How JustAnswer Works:
  • Ask an Expert
    Experts are full of valuable knowledge and are ready to help with any question. Credentials confirmed by a Fortune 500 verification firm.
  • Get a Professional Answer
    Via email, text message, or notification as you wait on our site.
    Ask follow up questions if you need to.
  • 100% Satisfaction Guarantee
    Rate the answer you receive.
Ask Lev Your Own Question
Lev
Lev, Tax Advisor
Category: Tax
Satisfied Customers: 28084
Experience:  Taxes, Immigration, Labor Relations
870116
Type Your Tax Question Here...
Lev is online now
A new question is answered every 9 seconds

Good afternoon! My 49 year old client started a Schedule C

Customer Question

Good afternoon! My 49 year old client started a Schedule C business in 2011, but earned no self employed income in 2011. He also received a W2 from another Employer in 2011. He was terminated end of 2011 from his W2 job. In 2012, he was working his Schedule C looking for clients, but obtained none and earned no money. He received his first contract (and money) in April 2012. During the period (January thru April) of unemployment and no Schedule C income, the taxpayer withdrew prematurely from his 401K. The 10% penalty will apply for the early withdraw. However, I would like to deduct 4 months of health insurance premiums in the amount of $2,356 from the penalty ($589 x 4 mos). May I do this and if so, may I still deduct the full 12 months self employed health insurance premiums on Form 1040 page 1? Basically he was running his business, but not receiving income because he had no clients during Jan-April and he lost his job in November of 2012.
Submitted: 3 years ago.
Category: Tax
Expert:  Lev replied 3 years ago.

Lev :

Hi and welcome to our site!
Exclusion from 10% penalty and deduction for income tax purposes are not directly related - same expenses may be used for both purposes as long as all requirements met.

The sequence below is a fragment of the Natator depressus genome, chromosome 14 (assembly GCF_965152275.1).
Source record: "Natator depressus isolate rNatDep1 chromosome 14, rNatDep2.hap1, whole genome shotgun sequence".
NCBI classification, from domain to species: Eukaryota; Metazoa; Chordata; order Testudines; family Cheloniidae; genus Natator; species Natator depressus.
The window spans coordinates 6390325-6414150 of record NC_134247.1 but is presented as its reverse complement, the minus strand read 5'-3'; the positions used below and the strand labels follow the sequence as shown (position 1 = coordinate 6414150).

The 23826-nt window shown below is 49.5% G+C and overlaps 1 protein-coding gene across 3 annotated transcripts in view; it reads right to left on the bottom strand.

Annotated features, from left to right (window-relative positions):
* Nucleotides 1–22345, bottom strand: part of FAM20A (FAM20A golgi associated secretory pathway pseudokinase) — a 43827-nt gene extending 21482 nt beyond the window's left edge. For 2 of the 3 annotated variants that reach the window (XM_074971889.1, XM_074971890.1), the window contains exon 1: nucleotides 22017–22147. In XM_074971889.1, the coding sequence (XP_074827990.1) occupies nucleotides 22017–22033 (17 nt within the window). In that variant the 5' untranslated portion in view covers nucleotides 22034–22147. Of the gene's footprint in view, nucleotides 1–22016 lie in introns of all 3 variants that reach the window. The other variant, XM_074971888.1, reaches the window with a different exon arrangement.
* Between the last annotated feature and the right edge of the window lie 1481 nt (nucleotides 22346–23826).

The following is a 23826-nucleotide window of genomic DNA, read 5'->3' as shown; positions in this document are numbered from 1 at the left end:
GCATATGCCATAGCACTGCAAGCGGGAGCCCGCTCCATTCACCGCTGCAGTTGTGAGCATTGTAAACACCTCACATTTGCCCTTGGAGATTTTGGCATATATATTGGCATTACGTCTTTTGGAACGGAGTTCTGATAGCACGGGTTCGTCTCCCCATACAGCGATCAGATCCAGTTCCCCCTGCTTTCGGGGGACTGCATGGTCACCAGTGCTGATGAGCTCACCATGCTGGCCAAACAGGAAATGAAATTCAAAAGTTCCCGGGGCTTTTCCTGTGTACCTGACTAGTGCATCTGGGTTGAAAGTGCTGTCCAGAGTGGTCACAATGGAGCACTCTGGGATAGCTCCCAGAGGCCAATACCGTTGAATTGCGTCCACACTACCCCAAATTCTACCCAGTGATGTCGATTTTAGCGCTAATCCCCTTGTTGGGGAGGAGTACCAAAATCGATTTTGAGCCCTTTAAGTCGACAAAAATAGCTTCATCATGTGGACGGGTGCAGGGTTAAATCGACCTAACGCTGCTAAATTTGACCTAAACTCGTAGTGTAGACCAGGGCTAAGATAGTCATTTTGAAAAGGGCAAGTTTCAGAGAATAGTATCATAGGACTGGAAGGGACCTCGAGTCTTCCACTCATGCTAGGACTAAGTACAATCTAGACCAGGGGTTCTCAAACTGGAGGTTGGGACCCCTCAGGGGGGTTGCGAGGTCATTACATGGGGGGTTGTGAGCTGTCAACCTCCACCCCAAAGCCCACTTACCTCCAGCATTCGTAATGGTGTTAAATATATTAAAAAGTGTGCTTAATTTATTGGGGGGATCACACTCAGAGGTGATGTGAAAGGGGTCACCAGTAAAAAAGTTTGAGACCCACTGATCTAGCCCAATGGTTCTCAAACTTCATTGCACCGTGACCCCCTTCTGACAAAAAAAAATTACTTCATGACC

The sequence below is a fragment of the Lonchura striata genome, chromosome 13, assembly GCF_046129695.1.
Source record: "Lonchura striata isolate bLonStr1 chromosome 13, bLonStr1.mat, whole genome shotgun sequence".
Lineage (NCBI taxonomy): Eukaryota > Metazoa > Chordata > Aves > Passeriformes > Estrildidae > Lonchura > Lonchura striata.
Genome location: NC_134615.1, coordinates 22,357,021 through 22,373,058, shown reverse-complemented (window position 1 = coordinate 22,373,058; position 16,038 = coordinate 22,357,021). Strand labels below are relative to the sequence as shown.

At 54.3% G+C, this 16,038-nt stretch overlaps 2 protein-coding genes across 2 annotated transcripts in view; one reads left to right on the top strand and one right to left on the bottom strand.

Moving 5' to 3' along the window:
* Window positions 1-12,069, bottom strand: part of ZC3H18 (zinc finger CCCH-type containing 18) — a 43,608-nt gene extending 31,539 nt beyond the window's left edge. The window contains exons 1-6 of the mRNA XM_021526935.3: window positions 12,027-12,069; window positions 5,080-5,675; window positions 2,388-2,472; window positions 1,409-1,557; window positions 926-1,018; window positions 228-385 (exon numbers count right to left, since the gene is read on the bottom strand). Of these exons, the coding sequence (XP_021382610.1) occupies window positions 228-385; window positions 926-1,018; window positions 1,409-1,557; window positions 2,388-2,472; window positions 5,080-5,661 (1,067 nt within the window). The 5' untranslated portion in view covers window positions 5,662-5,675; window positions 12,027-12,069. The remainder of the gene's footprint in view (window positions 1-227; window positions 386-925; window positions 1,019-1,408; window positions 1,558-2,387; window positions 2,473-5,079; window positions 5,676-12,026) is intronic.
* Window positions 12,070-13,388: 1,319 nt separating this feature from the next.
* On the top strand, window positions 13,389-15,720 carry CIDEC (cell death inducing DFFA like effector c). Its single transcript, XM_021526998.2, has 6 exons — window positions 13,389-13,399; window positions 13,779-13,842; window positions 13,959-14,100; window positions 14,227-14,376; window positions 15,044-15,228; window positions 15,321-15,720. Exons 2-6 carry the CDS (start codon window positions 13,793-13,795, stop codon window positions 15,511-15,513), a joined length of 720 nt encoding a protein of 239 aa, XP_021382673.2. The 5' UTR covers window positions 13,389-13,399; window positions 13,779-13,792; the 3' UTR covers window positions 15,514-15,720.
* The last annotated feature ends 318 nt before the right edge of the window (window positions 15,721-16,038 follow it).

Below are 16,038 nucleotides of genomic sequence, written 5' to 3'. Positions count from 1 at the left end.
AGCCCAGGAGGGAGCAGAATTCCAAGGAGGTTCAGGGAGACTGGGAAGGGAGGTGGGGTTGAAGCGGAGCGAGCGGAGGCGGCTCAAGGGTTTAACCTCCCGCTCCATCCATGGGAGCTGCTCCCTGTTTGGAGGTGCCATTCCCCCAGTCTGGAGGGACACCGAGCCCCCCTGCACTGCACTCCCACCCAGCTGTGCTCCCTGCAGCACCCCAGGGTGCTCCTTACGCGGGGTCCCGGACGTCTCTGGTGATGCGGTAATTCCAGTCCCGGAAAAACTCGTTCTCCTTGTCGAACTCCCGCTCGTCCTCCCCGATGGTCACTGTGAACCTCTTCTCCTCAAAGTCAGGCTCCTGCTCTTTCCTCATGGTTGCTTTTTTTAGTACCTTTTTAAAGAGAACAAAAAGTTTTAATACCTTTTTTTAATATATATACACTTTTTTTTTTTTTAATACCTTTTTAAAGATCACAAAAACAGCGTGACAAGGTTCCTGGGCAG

Specifically to qualify for exclusion from penalty - the taxpayer must have distribution above unreimbursed medical expenses during the year minus 7.5% of his/her adjusted gross income for the year.
See for reference - http://www.law.cornell.edu/uscode/text/26/213
However - according to IRS publication 590 page 56 - http://www.irs.gov/pub/irs-pdf/p590.pdf
You can only take into account unreimbursed medical expenses that you would be able to include in figuring a deduction for medical expenses on Schedule A (Form 1040).
Thus - because self-employment insurance deduction is NOT considered for figuring a deduction for medical expenses on Schedule A - it is also may not be used for 10% penalty exclusion.
However - if you choose to deduct health insurance premiums on schedule A - they are eligible for 10% penalty exclusion. You do not have to itemize your deductions to take advantage of this exception to the 10% additional tax.

Expert:  Lev replied 3 years ago.
Just in case you were not able to use the chat - I am switching to Q&A mode and posting the answer below.
Please feel free to communicate if you need any clarification or have other tax related issues.

Exclusion from 10% penalty and deduction for income tax purposes are not directly related - same expenses may be used for both purposes as long as all requirements met.
Specifically to qualify for exclusion from penalty - the taxpayer must have distribution above unreimbursed medical expenses during the year minus 7.5% of his/her adjusted gross income for the year.
See for reference - http://www.law.cornell.edu/uscode/text/26/213
However - according to IRS publication 590 page 56 - http://www.irs.gov/pub/irs-pdf/p590.pdf
You can only take into account unreimbursed medical expenses that you would be able to include in figuring a deduction for medical expenses on Schedule A (Form 1040).
Thus - because self-employment insurance deduction is NOT considered for figuring a deduction for medical expenses on Schedule A - it is also may not be used for 10% penalty exclusion.
However - if you choose to deduct health insurance premiums on schedule A - they are eligible for 10% penalty exclusion. You do not have to itemize your deductions to take advantage of this exception to the 10% additional tax.